The monsoon season is upon us in Las Vegas. Expect to see evening news footage this month of a stranded motorist waving for help after having tried to drive through four feet of water somewhere in the valley, only to abandon his or her car as it floats away.
It happens nearly every year, because flash floods happen so suddenly you almost expect to see pairs of animals looking for Noah’s ark for refuge.
My most memorable monsoon moment happened in August of 1984, near the intersection of Desert Inn Road and Valley View Drive. In my car at the time of the downpour were veteran film actress Terry Moore and her agent/boyfriend Jerry Rivers. I was driving them to a photo shoot at the studio of Robert Scott Hooper, a Playboy magazine photographer-extraordinaire, who was scheduled to capture Ms. Moore for the cover of our magazine, Las Vegan.
That same month the actress was on the cover of Playboy and featured sans clothing in an eight-page pictorial celebrating her grace and beauty at age 55.
For those who don’t remember Terry Moore, she was a talented starlet and femme fatale in the 1950s and 60s. She starred in the movies Peyton Place and Come Back Little Sheba and received a Best Supporting Actress Oscar nomination for the latter film.
She was also famous for claiming to have married billionaire Howard Hughes in Mexican waters in 1949, when she was just 20 years old. He was 43 and at the height of his powers as an industrial titan and movie producer. Although paperwork from the marriage didn’t survive, it is known she received a generous eight-figure settlement from the Hughes estate in the years following his death in 1976. She told me in our interview that she could live off the interest of that payment for the rest of her life.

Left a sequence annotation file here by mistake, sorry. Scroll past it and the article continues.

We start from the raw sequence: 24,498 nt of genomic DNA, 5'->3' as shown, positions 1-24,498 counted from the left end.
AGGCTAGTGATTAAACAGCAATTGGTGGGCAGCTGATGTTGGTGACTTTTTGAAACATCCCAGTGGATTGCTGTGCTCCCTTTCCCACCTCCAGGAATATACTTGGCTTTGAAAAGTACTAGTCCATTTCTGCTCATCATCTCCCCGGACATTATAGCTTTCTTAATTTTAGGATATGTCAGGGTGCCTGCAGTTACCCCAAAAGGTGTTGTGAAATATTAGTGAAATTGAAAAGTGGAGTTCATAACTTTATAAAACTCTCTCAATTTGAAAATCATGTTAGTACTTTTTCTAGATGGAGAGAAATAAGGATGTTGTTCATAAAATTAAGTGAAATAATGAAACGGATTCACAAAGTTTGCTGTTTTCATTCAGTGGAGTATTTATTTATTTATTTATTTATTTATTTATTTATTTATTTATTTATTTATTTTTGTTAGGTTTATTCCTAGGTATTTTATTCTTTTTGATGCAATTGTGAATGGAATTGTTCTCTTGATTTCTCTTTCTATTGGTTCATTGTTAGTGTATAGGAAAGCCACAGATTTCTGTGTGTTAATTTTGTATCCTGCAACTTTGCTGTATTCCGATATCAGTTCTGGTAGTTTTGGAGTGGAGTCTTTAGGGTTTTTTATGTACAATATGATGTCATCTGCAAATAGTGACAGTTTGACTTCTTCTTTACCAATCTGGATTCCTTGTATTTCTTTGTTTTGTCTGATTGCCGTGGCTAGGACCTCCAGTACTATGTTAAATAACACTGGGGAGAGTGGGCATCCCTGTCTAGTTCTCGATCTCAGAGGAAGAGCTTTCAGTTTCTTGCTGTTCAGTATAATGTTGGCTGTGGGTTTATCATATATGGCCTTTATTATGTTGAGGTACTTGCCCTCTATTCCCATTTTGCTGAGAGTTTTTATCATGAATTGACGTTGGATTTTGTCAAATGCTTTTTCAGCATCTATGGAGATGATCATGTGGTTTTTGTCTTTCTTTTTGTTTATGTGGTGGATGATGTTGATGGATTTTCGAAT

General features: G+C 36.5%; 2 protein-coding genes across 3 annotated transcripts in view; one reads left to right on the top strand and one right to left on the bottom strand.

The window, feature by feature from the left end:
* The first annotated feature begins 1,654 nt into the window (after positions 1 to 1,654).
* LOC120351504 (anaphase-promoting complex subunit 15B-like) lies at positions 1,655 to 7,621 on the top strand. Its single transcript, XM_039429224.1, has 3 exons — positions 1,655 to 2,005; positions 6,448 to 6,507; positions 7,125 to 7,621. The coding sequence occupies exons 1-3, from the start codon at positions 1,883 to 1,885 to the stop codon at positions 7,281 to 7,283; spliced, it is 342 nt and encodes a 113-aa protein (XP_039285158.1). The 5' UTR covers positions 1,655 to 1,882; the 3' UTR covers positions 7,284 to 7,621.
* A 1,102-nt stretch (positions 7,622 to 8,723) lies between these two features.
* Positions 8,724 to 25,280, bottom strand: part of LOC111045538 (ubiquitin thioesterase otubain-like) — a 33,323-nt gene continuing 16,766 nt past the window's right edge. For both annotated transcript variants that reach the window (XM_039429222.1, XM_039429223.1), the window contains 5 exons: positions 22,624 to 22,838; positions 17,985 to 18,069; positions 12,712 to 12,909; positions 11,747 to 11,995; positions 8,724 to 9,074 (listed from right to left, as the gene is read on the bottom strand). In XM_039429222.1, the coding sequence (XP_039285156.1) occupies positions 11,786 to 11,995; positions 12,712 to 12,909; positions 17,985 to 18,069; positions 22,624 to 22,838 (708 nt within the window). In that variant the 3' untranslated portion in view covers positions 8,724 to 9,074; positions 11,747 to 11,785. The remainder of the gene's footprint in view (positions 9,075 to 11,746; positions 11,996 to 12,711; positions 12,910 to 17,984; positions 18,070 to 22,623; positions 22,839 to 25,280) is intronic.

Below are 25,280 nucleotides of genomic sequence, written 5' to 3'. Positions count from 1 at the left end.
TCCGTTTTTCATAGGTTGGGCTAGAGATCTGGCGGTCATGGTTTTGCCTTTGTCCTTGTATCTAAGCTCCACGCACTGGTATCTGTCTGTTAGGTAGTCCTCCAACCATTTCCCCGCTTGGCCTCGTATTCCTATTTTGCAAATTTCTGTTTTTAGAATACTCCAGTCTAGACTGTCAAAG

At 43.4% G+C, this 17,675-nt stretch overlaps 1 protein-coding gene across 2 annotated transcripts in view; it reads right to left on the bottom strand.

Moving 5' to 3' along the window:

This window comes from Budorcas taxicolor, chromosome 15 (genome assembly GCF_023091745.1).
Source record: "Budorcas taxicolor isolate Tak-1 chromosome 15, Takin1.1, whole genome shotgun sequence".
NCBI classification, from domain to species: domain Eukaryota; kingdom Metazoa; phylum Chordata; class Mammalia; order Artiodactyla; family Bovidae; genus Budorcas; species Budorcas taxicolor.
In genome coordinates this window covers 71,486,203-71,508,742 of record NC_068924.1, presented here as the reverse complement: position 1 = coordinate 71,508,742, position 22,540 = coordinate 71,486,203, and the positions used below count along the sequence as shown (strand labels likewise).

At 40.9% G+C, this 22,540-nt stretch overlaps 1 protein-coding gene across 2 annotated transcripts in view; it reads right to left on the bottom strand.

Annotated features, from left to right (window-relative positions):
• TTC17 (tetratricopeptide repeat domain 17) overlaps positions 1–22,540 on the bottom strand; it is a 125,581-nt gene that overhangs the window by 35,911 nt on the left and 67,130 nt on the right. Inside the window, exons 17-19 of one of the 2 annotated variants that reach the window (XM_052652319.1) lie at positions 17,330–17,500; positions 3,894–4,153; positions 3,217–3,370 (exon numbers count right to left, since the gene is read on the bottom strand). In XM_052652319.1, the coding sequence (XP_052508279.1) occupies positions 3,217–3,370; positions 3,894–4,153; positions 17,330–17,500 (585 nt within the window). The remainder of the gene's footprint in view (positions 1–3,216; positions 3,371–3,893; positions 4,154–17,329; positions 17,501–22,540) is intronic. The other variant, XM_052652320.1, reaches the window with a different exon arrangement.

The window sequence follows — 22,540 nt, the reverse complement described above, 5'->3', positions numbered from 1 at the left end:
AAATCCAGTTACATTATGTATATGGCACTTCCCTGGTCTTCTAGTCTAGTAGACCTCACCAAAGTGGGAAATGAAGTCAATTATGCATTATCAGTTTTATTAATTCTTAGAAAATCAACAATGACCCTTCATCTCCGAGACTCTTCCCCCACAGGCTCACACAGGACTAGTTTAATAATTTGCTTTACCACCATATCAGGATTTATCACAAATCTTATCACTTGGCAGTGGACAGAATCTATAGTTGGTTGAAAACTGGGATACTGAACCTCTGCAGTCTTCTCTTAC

When I picked up Moore and Rivers from Caesars Palace around noon that day and headed west, the skies were grey. By the time we reached Desert Inn, they were turning black, and thunder was rattling the skies above us. Then the rains began. I was driving my trusty ’75 Ford Granada, probably the least glamorous car the actress had ever been in.
When the flooding rose to over the tires, I stopped the car and we waited. Within another couple minutes the water was halfway up the windows. The actress started softly sobbing in the backseat.
I wouldn’t describe my passengers or myself as fully panicked, but we were damn worried. We had gone from pleasant conversation to full-on pucker mode in minutes. This was happening in the years when deep washes and low places in the Valley filled up in minutes. Long-time residents recall how the Caesars Palace parking lot flooded on the Fourth of July weekend in 1975, and cars were stacked like Legos before the water subsided. It was the closest you can get to a tsunami in the desert.
It was no more than another 15 minutes before the rain had stopped and the rushing water descended from our stationary position to lower areas to the east. The mood in the car improved markedly when I was able to start the engine and proceed slowly to the studio.
Once there, Ms. Moore turned on the charm and posed patiently for an hour of photographs. She was back in her comfort zone. Later that afternoon she gave me an insightful interview about the seven years she spent as Hughes’ main squeeze. She couldn’t have been more warm and giving.
“Howard Hughes was a charming, brilliant man who had a profound impact on my life,” she said. “He just wasn’t a one-woman man. I was always saddened when I would read about his troubles in the later years of his life.”
The thought has crossed my mind that if I had died that day with Terry Moore in the car, I would be a footnote in the Associated Press report.
Headline: “Famous actress/boyfriend drown.”
Subhead: “Unknown driver also perishes.”